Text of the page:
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    We use young clusters and giant molecular clouds (GMCs) in the galaxies M33 and M31 to constrain temporal and spatial scales in the star formation process. In M33, we compare the Panchromatic Hubble Andromeda Treasury: Triangulum Extended Region (PHATTER) catalogue of 1214 clusters with ages measured via colour–magnitude diagram (CMD) fitting to 444 GMCs identified from a new 35 pc resolution Atacama Large Millimeter/submillimeter Array (ALMA) 12CO(2–1) survey. In M31, we compare the Panchromatic Hubble Andromeda Treasury (PHAT) catalogue of 1249 clusters to 251 GMCs measured from a Combined Array for Research in Millimeter-wave Astronomy (CARMA) 12CO(1–0) survey with 20 pc resolution. Through two-point correlation analysis, we find that young clusters have a high probability of being near other young clusters, but correlation between GMCs is suppressed by the cloud identification algorithm. By comparing the positions, we find that younger clusters are closer to GMCs than older clusters. Through cross-correlation analysis of the M33 cluster data, we find that clusters are statistically associated when they are ≤10 Myr old. Utilizing the high precision ages of the clusters, we find that clusters older than ≈18 Myr are uncorrelated with the molecular interstellar medium (ISM). Using the spatial coincidence of the youngest clusters and GMCs in M33, we estimate that clusters spend ≈4–6 Myr inside their parent GMC. Through similar analysis, we find that the GMCs in M33 have a total lifetime of ≈11–15 Myr. We also develop a drift model and show that the above correlations can be explained if the clusters in M33 have a 5–10 km s−1 velocity dispersion relative to the molecular ISM.

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  6. null (Ed.)
  7. Abstract We compare mid-infrared (mid-IR), extinction-corrected H α , and CO (2–1) emission at 70–160 pc resolution in the first four PHANGS–JWST targets. We report correlation strengths, intensity ratios, and power-law fits relating emission in JWST’s F770W, F1000W, F1130W, and F2100W bands to CO and H α . At these scales, CO and H α each correlate strongly with mid-IR emission, and these correlations are each stronger than the one relating CO to H α emission. This reflects that mid-IR emission simultaneously acts as a dust column density tracer, leading to a good match with the molecular-gas-tracing CO, and as a heating tracer, leading to a good match with the H α . By combining mid-IR, CO, and H α at scales where the overall correlation between cold gas and star formation begins to break down, we are able to separate these two effects. We model the mid-IR above I ν = 0.5 MJy sr −1 at F770W, a cut designed to select regions where the molecular gas dominates the interstellar medium (ISM) mass. This bright emission can be described to first order by a model that combines a CO-tracing component and an H α -tracing component. The best-fitting models imply that ∼50% of the mid-IR flux arises from molecular gas heated by the diffuse interstellar radiation field, with the remaining ∼50% associated with bright, dusty star-forming regions. We discuss differences between the F770W, F1000W, and F1130W bands and the continuum-dominated F2100W band and suggest next steps for using the mid-IR as an ISM tracer.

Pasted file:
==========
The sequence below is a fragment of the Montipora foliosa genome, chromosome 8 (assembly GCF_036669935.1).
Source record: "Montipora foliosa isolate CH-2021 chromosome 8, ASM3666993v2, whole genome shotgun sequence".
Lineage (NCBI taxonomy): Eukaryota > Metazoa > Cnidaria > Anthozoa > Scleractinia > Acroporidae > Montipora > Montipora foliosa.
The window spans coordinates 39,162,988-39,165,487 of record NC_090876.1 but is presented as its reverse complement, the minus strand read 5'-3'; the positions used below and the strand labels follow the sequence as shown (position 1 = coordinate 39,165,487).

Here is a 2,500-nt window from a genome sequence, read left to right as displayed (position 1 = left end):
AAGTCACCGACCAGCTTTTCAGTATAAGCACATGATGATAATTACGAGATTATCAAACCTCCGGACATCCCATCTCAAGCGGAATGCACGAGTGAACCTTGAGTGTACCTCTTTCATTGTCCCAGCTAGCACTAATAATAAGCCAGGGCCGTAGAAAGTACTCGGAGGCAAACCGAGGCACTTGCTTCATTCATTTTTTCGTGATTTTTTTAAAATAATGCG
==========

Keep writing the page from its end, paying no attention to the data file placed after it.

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  8. null (Ed.)
    ABSTRACT Previous work has argued that atomic gas mass estimates of galaxies from 21-cm H i emission are systematically low due to a cold opaque atomic gas component. If true, this opaque component necessitates a $\sim 35{{\ \rm per\ cent}}$ correction factor relative to the mass from assuming optically thin H i emission. These mass corrections are based on fitting H i spectra with a single opaque component model that produces a distinct ‘top-hat’ shaped line profile. Here, we investigate this issue using deep, high spectral resolution H i VLA observations of M31 and M33 to test if these top-hat profiles are instead superpositions of multiple H i components along the line of sight. We fit both models and find that ${\gt}80{{\ \rm per\ cent}}$ of the spectra strongly prefer a multicomponent Gaussian model while ${\lt}2{{\ \rm per\ cent}}$ prefer the single opacity-corrected component model. This strong preference for multiple components argues against previous findings of lines of sight dominated by only cold H i. Our findings are enabled by the improved spectral resolution (0.42 ${\rm km\, s^{-1}}$), whereas coarser spectral resolution blends multiple components together. We also show that the inferred opaque atomic ISM mass strongly depends on the goodness-of-fit definition and is highly uncertain when the inferred spin temperature has a large uncertainty. Finally, we find that the relation of the H i surface density with the dust surface density and extinction has significantly more scatter when the inferred H i opacity correction is applied. These variations are difficult to explain without additionally requiring large variations in the dust properties. Based on these findings, we suggest that the opaque H i mass is best constrained by H i absorption studies. 
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  9. null (Ed.)